Stupid, freakin', drum mic setup question

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Snarl 12/8
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Stupid, freakin', drum mic setup question

Post by Snarl 12/8 » Fri Aug 14, 2009 10:51 pm

So,

I got an OK deal on a second MXL 2001. I'd tried Glyn Johns with a xml2001 over the snare and my Rode NT1a over the floor tom and vastly preferred it over my AT Pro 37r's in XY over the kit. So, I've got the other 2001 over the floor tom now. I decided to try the NT1a on the kick drum. Now, I'm recording DIY Subkick, D112 in the hole and NT1a about a foot out from the reso head about level with the top rim, angled down at a 45 degree angle.

The problem is, that I'm a one man shop, all in one room, recording myself. I've tried several placements of the Rode and I think I prefer it, mixed with a phase flipped subkick over the D112, but I'm not sure. It's hard and time consuming for me to try different placements. Can anyone suggest, either a method for auditioning these different mics and comparing them (volumes are different, etc.) or which combo of mics would you go for? How would you position them?

It's a big, Yamaha recording custom kit (24" kick), I play rock/funk, but I'm after the biggest, hugest drum sound I can get. Attack and boom. The kick is only muffled with 2 felt strips across each head. The room is basement, low ceilings, superchunks in 2 corners, mid/high absorbtion 32 square feet of mid/high absorbtion and 32 sq ft of high absorbtion on the walls. Some 2" thick rigid fiberglass clouds over the drums. I'm running the two overheads through a bit of dbx166 on the way in. Recording digitally. Would any other details help?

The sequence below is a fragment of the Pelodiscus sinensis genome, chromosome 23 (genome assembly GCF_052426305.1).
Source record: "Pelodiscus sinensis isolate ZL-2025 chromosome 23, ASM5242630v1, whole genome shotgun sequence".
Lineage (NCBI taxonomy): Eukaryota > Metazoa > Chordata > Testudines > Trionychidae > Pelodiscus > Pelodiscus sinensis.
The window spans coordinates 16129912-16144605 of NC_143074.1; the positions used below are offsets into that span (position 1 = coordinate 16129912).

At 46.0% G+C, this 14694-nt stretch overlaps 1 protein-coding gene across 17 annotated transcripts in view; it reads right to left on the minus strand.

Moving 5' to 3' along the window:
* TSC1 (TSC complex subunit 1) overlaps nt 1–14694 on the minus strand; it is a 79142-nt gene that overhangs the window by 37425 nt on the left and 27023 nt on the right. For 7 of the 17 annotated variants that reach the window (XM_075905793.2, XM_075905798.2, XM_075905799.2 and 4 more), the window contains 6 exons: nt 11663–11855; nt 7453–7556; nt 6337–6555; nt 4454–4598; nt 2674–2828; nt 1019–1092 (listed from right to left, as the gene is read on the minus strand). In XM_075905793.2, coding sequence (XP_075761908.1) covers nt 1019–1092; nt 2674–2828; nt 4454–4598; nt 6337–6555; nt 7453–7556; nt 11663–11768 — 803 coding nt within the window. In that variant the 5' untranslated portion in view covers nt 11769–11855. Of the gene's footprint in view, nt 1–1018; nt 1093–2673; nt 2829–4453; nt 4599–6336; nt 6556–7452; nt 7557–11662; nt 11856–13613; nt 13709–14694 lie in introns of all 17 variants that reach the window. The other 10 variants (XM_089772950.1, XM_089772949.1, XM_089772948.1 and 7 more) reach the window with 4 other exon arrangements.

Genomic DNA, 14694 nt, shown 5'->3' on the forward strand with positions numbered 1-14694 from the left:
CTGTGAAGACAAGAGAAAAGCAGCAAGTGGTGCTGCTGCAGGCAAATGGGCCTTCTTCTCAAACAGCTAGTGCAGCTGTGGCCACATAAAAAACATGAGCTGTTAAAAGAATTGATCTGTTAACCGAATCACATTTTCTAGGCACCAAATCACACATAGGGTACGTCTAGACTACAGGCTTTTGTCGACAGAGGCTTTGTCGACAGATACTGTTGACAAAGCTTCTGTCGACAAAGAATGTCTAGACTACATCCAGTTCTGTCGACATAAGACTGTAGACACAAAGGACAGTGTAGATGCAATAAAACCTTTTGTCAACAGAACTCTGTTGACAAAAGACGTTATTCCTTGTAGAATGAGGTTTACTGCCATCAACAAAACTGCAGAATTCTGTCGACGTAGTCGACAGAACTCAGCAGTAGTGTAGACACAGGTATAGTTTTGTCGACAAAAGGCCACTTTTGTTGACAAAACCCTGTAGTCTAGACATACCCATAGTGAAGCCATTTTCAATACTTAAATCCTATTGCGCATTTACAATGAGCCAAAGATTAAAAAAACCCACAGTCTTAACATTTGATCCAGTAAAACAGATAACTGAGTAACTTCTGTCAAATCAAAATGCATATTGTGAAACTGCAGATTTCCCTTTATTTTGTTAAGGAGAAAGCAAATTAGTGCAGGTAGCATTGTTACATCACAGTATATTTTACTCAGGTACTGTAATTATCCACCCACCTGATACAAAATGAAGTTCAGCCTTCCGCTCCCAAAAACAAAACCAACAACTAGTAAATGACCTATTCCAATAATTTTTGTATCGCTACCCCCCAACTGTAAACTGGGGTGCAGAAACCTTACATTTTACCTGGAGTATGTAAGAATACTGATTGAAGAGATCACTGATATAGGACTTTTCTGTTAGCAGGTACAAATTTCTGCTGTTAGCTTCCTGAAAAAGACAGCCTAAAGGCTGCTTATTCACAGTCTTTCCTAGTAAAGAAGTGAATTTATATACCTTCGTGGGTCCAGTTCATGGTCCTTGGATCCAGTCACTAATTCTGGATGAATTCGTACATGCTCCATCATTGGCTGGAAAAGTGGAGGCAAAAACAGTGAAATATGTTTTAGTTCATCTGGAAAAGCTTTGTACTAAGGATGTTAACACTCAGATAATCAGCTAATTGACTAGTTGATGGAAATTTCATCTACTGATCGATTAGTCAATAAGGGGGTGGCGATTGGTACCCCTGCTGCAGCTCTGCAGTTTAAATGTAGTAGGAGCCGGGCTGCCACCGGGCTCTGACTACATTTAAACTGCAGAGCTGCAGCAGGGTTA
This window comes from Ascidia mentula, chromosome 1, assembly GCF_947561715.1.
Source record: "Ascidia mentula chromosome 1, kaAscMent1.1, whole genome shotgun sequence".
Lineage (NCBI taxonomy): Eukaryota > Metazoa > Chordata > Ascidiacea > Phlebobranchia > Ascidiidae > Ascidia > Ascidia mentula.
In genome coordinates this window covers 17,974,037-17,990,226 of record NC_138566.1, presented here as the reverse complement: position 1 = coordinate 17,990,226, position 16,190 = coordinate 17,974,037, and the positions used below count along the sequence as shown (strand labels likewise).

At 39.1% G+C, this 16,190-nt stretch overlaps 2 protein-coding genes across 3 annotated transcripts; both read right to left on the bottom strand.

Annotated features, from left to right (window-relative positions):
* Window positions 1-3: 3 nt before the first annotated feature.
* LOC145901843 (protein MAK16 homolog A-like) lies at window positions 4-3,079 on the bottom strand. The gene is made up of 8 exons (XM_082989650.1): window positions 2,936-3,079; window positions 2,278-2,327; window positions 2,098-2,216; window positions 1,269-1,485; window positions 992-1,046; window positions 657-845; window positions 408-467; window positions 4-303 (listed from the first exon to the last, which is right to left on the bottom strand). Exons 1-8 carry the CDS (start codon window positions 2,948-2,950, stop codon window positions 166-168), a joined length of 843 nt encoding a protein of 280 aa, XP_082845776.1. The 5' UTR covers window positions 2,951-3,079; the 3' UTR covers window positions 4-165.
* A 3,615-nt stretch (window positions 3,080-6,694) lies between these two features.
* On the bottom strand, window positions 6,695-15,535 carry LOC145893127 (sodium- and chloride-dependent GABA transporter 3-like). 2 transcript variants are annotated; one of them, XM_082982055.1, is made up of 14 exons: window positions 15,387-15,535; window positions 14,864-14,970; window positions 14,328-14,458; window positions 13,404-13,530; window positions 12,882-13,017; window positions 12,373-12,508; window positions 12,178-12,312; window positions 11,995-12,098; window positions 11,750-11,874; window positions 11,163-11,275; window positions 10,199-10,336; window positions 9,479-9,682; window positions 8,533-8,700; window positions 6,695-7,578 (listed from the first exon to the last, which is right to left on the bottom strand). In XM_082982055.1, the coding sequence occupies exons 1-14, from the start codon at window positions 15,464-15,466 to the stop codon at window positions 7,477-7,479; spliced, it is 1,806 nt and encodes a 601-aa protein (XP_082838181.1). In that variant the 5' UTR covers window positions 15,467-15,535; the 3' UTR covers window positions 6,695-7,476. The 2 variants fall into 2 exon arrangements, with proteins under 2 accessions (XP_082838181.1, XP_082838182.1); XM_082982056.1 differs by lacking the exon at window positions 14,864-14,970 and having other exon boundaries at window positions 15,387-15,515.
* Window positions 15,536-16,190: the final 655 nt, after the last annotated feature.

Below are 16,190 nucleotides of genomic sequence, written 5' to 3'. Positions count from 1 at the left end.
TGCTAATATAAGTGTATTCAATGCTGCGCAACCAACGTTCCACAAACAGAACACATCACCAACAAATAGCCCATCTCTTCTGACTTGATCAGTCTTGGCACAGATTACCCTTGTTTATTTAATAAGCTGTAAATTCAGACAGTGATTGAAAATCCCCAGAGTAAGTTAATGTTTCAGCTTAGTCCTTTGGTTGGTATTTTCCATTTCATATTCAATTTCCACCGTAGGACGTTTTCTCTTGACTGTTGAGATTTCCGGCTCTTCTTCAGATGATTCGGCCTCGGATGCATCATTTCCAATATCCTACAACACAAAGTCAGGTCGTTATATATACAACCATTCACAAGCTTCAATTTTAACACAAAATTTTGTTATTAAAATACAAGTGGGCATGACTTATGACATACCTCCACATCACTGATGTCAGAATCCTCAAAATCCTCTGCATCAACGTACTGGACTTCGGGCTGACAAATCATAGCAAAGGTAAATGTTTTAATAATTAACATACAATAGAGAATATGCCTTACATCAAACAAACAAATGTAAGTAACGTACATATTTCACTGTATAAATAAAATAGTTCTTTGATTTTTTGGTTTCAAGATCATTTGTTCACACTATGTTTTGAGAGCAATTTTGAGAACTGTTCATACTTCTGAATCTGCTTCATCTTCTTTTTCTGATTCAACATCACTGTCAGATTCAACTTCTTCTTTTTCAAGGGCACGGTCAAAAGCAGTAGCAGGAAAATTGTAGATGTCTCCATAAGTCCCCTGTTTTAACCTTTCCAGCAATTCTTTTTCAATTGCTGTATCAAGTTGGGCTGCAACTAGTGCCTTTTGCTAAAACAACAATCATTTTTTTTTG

God, I know this is an idiotic question, but I'd love to hear a few spitballed ideas of where to start dialing this in.

Here's a quick sample of me just fucking around on the kit...
http://www.snarlnet.com/mp3/newdrums/rodent.mp3
Carl Keil

Almost forgot: Please steal my drum tracks. and more.

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decocco
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Post by decocco » Sat Aug 15, 2009 8:17 am

Man, the Glyn John's/Overhead mics are real squashed!

What don't you like about the sound? It's really hard to judge the sound when it's just drums alone, and no other instruments.

Anyway, here's how I would approach this:

For bass drums, I try to get as much attack as possible from the batter head and all the boom from the resonant head. I always have some kind of muffling, anything from a towel to a small sleeping bag. I usually end up muffling the batter head more, basically having more of the blanket touching the batter, and less of it touching the reso.

Muffling with felt strips is different, and I don't think it works as well for inside the kick mic'ing. The felt really only muffles the heads. The blanket serves two purposes:

1)to muffle the heads